Main Article Content
Medical Laboratory Scientists are certified professionals who conduct assays on body fluids and other biological samples. To work in this profession one must earn a Bachelor of Science degree and complete a 12-month hospital internship. In the current state, most Medical Laboratory Science students gain their hands-on portion of their experiences in hospital laboratories. This time is severely limited, however, and can lead to inexperience upon the recent graduate beginning work. This article explores a grant-financed project to enhance the Medical Laboratory Science students’ Immunohematology experiences on campus prior to hospital experiences. The goals of this exposure are to reduce hospital errors and produce more marketable experienced graduates. This was accomplished through external grant funding, purchase of equipment and supplies, planning and management of a simulated immunohematology laboratory, and student participation in pre- and post-tests. This work was made possible through a Louisiana Board of Regents grant and the support of the College of Nursing and Health Professions at McNeese State University.
Authors wishing to include figures, tables, or text passages that have already been published elsewhere are required to obtain permission from the copyright owner(s) for both the print and online format and to include evidence that such permission has been granted when submitting their papers. Any material received without such evidence will be assumed to originate from the authors.
 Roback, J., Combs, M., Grossman, B., Hillyer, C. (2008). AABB technical manual (16th ed.). Bethesda, MD: AABB Publishing
 Stevens, C. (2010). Clinical immunology & serology: A laboratory perspective (3rd ed.). Philadelphia, PA: F.A.Davis Company.
 Medical and clinical laboratory technologists and technicians. (2018). Retrieved from https://www.bls.gov/ooh/healthcare/medical-and-clinical-laboratory-technologists-and-technicians.htm
 American Chemical Society (2015). Importance of hands-on laboratory science. Retrieved from: https://www.acs.org/content/acs/en/policy/publicpolicies/education/computersimulations.html
Business Dictionary. (n.d.). Stakeholder. Retrieved from http://www.businessdictionary.com/definition/stakeholder.html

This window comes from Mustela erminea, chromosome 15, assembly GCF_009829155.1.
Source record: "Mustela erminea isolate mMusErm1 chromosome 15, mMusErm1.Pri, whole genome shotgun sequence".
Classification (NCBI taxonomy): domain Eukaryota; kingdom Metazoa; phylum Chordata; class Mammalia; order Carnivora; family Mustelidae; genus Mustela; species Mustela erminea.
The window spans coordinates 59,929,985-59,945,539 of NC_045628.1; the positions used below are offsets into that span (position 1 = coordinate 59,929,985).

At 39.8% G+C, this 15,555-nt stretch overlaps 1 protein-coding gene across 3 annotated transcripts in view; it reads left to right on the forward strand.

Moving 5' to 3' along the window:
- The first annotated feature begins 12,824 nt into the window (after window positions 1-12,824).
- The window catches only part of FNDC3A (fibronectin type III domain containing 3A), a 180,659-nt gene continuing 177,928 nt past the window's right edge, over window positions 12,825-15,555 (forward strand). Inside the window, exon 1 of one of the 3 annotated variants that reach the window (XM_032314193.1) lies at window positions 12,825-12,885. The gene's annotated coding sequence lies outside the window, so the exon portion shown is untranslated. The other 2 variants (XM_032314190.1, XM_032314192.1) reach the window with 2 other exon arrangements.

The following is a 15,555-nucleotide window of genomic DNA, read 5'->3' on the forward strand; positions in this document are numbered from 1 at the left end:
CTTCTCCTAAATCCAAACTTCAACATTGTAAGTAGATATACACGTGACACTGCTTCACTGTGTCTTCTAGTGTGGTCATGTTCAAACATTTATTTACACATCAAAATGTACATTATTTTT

Ekirapa-Kiracho, E., Ghosh, U., Brahmachari, R., & Paina, L. (2017). Engaging stakeholders: Lessons from the use of participatory tools for improving maternal and child care health services. Health Research Policy and Systems, 15, 17-28. https://doi.org/10.1186/s12961-017-0271-z
 Freeman, R. E., & Reed, D. (1983). Stockholders and stakeholders: A new perspective on corporate governance. California Management Review. https://doi.org/10.2307/41165018
 Chanse, V. (2016). Engaging stakeholders in the sea level rise design process: A pilot project on Maryland’s eastern shore. The International Journal of Climate Change: Impacts and Responses, 8(3), 81-88. Retrieved from https://www.on-climate.com
 Barnow, B. S., & Spaulding, S. (2015). Employer involvement in workforce programs: What do we know? In C. Van Horn, T. Edwards, & T. Greene (Eds.), Transforming U.S. workforce development policies for the 21st century (pp. 231-264).
 Spaulding, S., & Martin-Caughey, A. (2015, December). The goals and dimensions of employer engagement in workforce development programs. Urban Institute, 1-15. Retrieved from https://www.urban.org/
 Southwest Louisiana Chamber Allliance (SWLA). (n.d.). About SWLA growth. Retrieved from: https://www.allianceswla.org/index.php
 Bielefeldt, S., DeWitt, J. (2010). The rules of transfusion: Best practices for blood product administration. American Nurse Today, 5 (4). Retrieved from: https://www.americannursetoday.com/the-rules-of-transfusion-best-practices-for-blood-product-administration-2/
 Ewertsson, M., Allvin, R., Holmström, I. K., & Blomberg, K. (2015). Walking the bridge: Nursing students’ learning in clinical skill laboratories. Nurse Education in Practice, 15, 277–283. https://doi.org/10.1016/j.nepr.2015.03.006
 Passiment, E., Meisel, J. L., Fontanesi, J., Fritsma, G., Aleryani, S., & Marques, M. (n.d.). Decoding Laboratory Test Names: A Major Challenge to Appropriate Patient Care. Journal of General Internal Medicine, 28(3), 453–458. Retrieved from https://mcneese.idm.oclc.org/login?url=http://search.ebscohost.com/login.aspx?direct=true&db=boh&AN=BACD201400133940&site=eds-live